In the 22-minute audio message posted Wednesday on an extremist Web site, bin Laden excoriates the leaders of the Arab and Islamic nations for failing to liberate Palestine -- and, crucially, the al-Aqsa Mosque in Jerusalem, one of Islam's holiest sites. But he argues the real reason for that failure is that those leaders are beholden to the United States.
"In every capital (of the Muslim world) today, there is a Bremer -- whether overt or covert," he says, referring to L. Paul Bremer, the former U.S. proconsul in Baghdad, "along with an (Iyad) Allawi (the former U.S.-backed interim prime minister of Iraq) who executes his orders."
Bin Laden spoke in Arabic, and the as-Sahab Institute, al-Qaida's media arm, did not, as it sometimes has in the past, provide an English translation. United Press International used a translation provided by the Nine Eleven Finding Answers Foundation on its Web site.
Bin Laden says the timing of the Israeli airstrikes and ground offensive in Gaza, which have now killed more than 1,000 Palestinians -- at least half of them, by most accounts, civilians -- was dictated by the coming transition in Washington.
"The dramatic and rapid decline of U.S. power," he says, referring to the economic meltdown the United States faces, "was one of the important motivations for the Israelis to launch this brutal attack on Gaza, in a desperate attempt to make use of the last days of the two terms of (President George) Bush and the neoconservatives."
Bush, he adds, "created a grave inheritance for his successor, and left him with two unattractive options. … If he withdraws from the war (in Iraq, Afghanistan and elsewhere), it will be a military defeat. If he continues it, he will drown in the economic crisis."
Bin Laden quotes Vice President-elect Joseph Biden as saying the economic crisis "is worse than we expected."
"Today," he continues, "the United States is staggering under the attacks of the mujahedin and their consequences. ... It is drowning in a financial crisis."
One of the first consequences of this, bin Laden argues, is that Israel "stands to lose one of its most critical lifelines and fundamentals of its existence."
The need to liberate Palestine from Israeli occupation and the failure of Islamic leaders to accomplish this have been a constant refrain in bin Laden's rhetoric for more than a decade, according to al-Qaida expert Peter Bergen. Bergen notes that in bin Laden's first ever public statement -- back in August 1996 -- the al-Qaida leader said he felt the loss of Jerusalem "like a burning fire in my intestines."
"So intense are bin Laden's feelings about the Palestinian issue," continues Bergen, citing the findings of the Sept. 11 Commission, that he tried to get the operational commander of the attacks, Khalid Sheikh Mohammed, to move forward the timing of the suicide hijackings so they would coincide with a planned visit to the United States by Israeli Prime Minister Ariel Sharon.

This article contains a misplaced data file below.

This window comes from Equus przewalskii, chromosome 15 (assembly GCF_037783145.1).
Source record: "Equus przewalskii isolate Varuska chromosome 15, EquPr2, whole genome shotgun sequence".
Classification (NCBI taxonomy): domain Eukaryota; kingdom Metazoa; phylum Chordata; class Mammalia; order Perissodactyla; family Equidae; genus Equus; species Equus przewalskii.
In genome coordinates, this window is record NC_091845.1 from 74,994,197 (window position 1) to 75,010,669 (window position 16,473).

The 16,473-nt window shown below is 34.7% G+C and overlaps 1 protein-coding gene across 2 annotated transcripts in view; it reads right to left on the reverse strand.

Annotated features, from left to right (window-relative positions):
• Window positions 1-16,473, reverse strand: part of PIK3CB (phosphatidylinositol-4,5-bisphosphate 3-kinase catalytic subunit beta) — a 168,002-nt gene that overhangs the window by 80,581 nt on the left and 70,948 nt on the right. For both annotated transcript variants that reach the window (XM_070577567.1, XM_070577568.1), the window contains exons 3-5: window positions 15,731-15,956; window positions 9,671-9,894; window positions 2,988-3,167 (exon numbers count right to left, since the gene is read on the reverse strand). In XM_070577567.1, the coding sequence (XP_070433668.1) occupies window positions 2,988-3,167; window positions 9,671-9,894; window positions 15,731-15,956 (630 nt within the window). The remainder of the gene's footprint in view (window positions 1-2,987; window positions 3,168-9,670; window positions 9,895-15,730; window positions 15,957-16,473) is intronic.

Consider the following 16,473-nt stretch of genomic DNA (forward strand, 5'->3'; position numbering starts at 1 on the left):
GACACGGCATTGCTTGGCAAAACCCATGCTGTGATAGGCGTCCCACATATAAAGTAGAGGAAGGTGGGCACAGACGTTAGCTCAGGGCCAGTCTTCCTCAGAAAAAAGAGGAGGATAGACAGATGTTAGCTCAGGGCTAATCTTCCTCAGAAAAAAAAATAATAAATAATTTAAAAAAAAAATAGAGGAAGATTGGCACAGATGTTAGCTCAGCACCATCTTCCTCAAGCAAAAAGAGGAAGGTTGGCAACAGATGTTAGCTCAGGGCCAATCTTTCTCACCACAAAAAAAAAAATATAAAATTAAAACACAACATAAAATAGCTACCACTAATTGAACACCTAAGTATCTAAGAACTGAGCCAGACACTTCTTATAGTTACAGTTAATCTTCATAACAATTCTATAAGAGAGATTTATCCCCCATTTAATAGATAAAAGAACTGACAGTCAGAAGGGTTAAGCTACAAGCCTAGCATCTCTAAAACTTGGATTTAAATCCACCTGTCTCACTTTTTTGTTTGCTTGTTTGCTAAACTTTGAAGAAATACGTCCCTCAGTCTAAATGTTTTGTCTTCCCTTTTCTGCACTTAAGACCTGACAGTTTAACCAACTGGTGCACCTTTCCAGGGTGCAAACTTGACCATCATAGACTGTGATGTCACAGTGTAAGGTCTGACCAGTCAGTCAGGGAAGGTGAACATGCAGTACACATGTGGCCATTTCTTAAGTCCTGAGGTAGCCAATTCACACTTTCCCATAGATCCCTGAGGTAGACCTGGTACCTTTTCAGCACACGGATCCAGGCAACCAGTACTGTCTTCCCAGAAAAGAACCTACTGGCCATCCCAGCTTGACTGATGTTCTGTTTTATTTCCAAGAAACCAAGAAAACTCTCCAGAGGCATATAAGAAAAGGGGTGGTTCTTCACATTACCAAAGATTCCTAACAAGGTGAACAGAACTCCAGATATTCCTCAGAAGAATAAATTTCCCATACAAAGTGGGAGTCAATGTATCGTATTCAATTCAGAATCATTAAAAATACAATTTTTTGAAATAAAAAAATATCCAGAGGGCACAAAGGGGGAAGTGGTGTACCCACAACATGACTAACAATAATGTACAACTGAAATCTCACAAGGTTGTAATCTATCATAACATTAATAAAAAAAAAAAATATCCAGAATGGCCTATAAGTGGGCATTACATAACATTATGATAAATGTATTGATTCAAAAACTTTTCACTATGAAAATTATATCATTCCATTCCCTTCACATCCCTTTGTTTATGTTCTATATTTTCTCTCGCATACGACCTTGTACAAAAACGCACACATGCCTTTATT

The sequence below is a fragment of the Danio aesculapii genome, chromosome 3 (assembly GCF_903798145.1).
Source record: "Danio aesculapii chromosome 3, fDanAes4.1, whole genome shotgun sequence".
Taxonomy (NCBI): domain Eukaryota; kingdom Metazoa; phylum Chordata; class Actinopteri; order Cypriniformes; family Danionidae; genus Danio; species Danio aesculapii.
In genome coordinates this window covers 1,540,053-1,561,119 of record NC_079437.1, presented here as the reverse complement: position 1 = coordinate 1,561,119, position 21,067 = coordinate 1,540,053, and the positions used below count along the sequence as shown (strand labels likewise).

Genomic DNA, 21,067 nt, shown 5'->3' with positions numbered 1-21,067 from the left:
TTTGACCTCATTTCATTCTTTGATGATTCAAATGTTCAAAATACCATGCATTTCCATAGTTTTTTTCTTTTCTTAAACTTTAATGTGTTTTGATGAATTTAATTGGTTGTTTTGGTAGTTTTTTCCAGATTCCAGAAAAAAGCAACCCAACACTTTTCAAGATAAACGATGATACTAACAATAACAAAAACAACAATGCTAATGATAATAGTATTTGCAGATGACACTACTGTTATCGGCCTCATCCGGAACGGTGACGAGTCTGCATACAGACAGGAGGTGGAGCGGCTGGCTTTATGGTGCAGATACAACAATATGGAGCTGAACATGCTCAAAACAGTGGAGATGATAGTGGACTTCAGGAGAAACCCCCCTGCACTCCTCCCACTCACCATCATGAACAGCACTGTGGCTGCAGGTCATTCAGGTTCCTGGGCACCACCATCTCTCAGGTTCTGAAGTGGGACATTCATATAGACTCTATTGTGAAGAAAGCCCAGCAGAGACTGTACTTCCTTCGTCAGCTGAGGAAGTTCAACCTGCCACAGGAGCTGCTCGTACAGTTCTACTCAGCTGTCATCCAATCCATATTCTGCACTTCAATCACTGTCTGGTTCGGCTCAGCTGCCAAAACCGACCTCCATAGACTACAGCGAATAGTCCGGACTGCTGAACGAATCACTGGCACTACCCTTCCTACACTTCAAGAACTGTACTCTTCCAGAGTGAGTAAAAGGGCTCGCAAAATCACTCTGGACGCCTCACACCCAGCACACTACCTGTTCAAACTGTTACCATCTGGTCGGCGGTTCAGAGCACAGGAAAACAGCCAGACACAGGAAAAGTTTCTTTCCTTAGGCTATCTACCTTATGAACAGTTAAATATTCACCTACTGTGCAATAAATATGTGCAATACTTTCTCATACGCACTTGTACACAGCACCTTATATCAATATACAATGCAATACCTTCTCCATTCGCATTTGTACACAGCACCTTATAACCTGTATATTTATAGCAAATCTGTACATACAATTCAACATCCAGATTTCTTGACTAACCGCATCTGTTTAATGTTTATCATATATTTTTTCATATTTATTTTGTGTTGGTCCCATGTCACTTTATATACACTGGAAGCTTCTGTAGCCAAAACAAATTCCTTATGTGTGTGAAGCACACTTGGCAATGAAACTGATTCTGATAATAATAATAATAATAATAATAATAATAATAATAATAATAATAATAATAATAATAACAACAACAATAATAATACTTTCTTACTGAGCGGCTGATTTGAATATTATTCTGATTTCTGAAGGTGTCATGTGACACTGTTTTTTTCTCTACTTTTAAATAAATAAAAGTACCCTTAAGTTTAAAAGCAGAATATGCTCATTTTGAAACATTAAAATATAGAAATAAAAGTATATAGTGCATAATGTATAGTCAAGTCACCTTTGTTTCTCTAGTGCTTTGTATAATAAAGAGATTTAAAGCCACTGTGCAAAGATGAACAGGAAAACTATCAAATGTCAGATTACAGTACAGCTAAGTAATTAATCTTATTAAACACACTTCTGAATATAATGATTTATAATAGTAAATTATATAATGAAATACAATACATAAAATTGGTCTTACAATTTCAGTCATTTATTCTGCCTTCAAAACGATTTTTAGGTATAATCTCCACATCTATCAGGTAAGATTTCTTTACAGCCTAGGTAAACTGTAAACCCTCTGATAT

Bergen attributes this intensity to a personal connection bin Laden feels to the al-Aqsa Mosque, which his father's construction company helped restore in the 1960s.
But the real reason, surely, is that the al-Qaida leader knows how deeply and strongly the suffering of the Palestinian people -- continually broadcast in all its bloody horror by Arabic-language news TV channels -- resonates with Muslims around the world.
"Muslims are united in sympathy for you after what they have seen and heard," bin Laden tells the Palestinians, adding that extremist fighters in Iraq and Afghanistan "are also being bombarded by the same aircraft, and they lose their dearest family members in the same way that you have."
It is not just bin Laden who sees this sympathetic connection as a key to the success of his project, according to Marc Sageman, a psychologist who has studied the radicalization process now widely understood as the key to extremist recruitment.
The sense of "moral outrage" created by "large moral violations globally such as … Muslims being killed in Gaza right now" is a key factor, Sageman told a conference at the Cato Institute in Washington this week.
"This is not about what people think, but how they feel," said Sageman of radicalization, adding that the outrage "activates a sense of collective identity" that can be exploited by extremist recruiters, or lead to so-called self-radicalization, for instance on the Internet.
"It has to be framed a certain way," said Sageman. "The frame right now is very simple: This is a war against Islam.
"This is going to cause a problem," he concluded.